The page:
Gawler Ranges

Rocky ranges, huge salt lakes & scenic landscapes


The Gawler Ranges are another spectacular wilderness area in Outback South Australia.
Located in the north of Eyre Peninsula, about 550 km north-west of Adelaide, this is the perfect destination to explore more stunning Outback scenery and experience four-wheel-drive adventures.

Actually, the entire region north of the Eyre Highway is very remote Outback country.

Colourful rock formations at the Gawler RangesColourful rock formations


The Ranges were formed by volcanic activity about 1600 million years ago. The volcanic ashes built huge rhyolite columns, called organ pipes, which are scattered throughout the region.
The most popular formations are Peter's Pillar and Kath's Castle on Mt. Ive Station, and the huge Organ Pipes formations in the National Park.
The rolling hills are covered with spinifex, and salt bush in the north, and mallee bush in the south.

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Attractions

The main attraction of this region is the ancient landscape and the fact that the Gawler Ranges are not overcrowded by visitors - yet.

  • Bizarre granite outcrops north of the highway. Polda Rock and Mount Wudinna are remarkable examples.
  • Wildflowers - Visit in spring, and if you are lucky, the region abounds with wildflowers.
  • Huge salt lakes - Lake Gairdner, Lake Everard, Lake Acraman - Glistening salt lakes that contrast with the red hills.

Colourful red gorge with small water poolsScenery near Mount Ive station

  • Gawler Ranges Nation Park - The park is fairly new (2002) and protects the transition area of the mallee in the south and the arid zone in the north of the ranges.
  • Mt. Ive Station - Apart from basic bush-camping areas in the national park, this working sheep station offers the only facilities for travellers. It is a fantastic place to stay and explore the region.
  • Unique landscapes and abundant wildlife - Even if you are driving, you'll see kangaroos, emus, birds and other wildlife. Check bushes and low trees along the road, where kangaroos hide from the sun during the day.
  • Watch out for the burrows of the southern hairy nosed wombat.

Red rocks with salt crusts in a salt lakeLake Gairdner with water on the surface

When to visit the Gawler Ranges?

The region enjoys warm to hot summer, cool days and cold nights in winter. Low annual rainfall defines the climate of this region.
The average daily maximum temperature is 34°C in January, however, temperatures can go up to 40°C in summer.  The mean day temps in winter are around 16°C, and around 4°C at night.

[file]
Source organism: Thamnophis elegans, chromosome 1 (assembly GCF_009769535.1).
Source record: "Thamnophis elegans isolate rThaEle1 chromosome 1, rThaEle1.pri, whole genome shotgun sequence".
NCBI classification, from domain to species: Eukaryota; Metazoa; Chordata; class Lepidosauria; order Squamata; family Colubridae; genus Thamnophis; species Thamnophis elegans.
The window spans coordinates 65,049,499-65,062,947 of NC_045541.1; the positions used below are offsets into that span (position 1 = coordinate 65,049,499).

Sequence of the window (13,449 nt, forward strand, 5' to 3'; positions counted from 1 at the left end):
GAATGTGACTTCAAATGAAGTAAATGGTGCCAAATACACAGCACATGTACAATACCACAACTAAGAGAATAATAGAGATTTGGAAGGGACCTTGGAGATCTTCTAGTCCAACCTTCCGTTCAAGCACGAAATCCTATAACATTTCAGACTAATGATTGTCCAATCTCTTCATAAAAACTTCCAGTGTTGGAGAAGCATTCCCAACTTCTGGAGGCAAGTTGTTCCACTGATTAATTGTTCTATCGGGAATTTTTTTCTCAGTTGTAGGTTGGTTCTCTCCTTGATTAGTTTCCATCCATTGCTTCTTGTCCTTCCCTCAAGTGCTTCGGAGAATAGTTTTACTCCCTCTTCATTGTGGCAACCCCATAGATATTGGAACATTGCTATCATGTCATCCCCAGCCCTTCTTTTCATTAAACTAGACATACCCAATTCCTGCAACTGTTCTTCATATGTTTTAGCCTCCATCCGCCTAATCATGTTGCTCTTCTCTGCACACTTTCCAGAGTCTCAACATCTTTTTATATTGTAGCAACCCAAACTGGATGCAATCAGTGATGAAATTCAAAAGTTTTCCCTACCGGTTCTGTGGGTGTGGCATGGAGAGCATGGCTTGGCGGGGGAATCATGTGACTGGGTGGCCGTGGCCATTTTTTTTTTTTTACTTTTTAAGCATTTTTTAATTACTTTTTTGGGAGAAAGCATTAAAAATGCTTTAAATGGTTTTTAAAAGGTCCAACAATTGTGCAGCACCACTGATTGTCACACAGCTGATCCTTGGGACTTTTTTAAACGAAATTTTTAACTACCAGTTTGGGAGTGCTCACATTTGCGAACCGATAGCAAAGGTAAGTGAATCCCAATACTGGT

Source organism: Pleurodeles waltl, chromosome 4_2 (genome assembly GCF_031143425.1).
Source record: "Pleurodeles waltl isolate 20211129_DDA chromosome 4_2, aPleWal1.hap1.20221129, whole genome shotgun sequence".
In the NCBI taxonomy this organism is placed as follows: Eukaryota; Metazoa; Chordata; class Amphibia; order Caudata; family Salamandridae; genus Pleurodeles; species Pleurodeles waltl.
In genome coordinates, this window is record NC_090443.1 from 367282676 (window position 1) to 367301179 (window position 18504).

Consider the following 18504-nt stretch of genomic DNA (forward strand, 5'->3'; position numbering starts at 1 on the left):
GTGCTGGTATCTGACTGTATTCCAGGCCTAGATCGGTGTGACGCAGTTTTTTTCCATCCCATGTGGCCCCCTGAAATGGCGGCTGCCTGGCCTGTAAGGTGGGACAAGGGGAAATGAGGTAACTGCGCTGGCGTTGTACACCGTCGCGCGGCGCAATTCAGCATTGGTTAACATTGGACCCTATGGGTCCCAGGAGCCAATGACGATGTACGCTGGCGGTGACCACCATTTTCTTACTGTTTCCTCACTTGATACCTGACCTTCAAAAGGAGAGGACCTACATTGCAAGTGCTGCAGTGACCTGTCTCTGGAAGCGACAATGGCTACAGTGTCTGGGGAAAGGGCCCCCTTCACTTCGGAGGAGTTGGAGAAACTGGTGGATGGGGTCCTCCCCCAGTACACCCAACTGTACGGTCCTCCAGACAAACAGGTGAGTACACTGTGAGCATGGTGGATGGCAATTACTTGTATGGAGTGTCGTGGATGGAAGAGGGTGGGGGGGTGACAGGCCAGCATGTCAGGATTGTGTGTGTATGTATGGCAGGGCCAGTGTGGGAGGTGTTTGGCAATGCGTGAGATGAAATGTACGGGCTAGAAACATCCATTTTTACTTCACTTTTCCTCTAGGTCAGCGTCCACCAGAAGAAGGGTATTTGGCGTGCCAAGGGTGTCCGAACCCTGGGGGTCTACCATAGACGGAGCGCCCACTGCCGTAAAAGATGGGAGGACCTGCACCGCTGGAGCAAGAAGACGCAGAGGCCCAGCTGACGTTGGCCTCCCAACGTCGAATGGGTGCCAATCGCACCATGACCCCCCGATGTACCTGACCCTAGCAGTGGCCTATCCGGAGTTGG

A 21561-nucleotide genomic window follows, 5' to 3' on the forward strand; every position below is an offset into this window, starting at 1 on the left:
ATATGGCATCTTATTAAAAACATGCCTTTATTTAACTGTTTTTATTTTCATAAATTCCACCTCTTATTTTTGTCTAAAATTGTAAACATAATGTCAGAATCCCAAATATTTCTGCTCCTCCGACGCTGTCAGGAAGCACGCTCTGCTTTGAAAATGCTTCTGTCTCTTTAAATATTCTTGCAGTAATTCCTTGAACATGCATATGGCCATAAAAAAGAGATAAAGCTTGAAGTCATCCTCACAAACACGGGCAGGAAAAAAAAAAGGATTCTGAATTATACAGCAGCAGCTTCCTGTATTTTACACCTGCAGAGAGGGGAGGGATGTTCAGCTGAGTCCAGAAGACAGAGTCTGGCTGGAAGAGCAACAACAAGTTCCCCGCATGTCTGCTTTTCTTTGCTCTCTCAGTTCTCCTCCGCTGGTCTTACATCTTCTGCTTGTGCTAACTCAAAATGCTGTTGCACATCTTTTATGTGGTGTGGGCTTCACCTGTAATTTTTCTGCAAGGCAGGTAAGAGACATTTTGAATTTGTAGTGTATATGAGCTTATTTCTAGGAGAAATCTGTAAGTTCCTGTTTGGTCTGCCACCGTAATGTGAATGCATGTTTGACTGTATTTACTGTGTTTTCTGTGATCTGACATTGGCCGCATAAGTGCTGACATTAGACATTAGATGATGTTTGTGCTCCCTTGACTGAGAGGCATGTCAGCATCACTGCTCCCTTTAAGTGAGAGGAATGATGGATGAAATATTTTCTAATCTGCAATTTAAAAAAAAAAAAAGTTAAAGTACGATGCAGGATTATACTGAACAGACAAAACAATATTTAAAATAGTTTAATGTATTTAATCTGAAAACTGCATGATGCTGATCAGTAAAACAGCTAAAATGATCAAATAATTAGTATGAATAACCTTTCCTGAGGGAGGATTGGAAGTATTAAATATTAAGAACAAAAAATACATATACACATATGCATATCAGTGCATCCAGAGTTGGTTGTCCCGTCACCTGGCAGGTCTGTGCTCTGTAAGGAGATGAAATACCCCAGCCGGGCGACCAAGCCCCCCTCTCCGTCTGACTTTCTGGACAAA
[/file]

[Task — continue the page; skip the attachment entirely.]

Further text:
The best time to visit is certainly spring and autumn. Summer days can get quite hot. Winter might be okay as well, if you have good camping equipment to keep you warm at night.

My visit was in November (spring), and I can tell you about cold nights!

Lizard sitting on a red rock in the sunLizard basking in the sun

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Gawler Ranges Visitor Information

How to get there?

Coming from Port Augusta take the Eyre Highway to Western Australia. Leave the Highway at Iron Knob for a leisurely drive (130 km) to Mt. Ive Station on a reasonable good dirt road.

If you plan to explore the ranges in detail, make Mt. Ive your base. It is centrally located, and the only place off the highway to get fuel.

Further west, Wudinna and Minnipa on the Eyre Hwy have access to the Gawler Ranges National Park via minor roads. However, to visit any attractions further north might be too far away from the highway to manage on a day trip.

Road conditions

All roads north of the Eyre Highway are unsealed. In dry weather the main roads are usually in good condition.
Although you can do many roads with a robust 2 WD with high clearance, it is good to have a 4 WD to explore the Gawler Ranges. Some tracks to the highlights might be a bit rough and tricky.
In most cases it is the high clearance of a four-wheel-drive car you'll need, rather than driving in 4WD modus.

Facilities

Fuel, accommodation and shopping facilities are available in all towns along the Eyre Highway. Once you leave this main road, you should be well-prepared and carry food and water for your stay.

Mt. Ive Station has accommodation, fuel, and a very basic shop. Additionally, there are basic camp grounds in the National Park, most without any facilities.

Useful phone numbers

Visitor Information Centre, 44 Eyre Highway, Wudinna, Ph: (08) 8680 2969

Transport South Australia's hotline about road reports and road closures is 1300 361 033

Please note that unsealed roads might be closed in wet conditions.

An unsealed road in the bush (Gawler Ranges)Nonning Road to Mount Ive

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The articles below will help you prepare your journey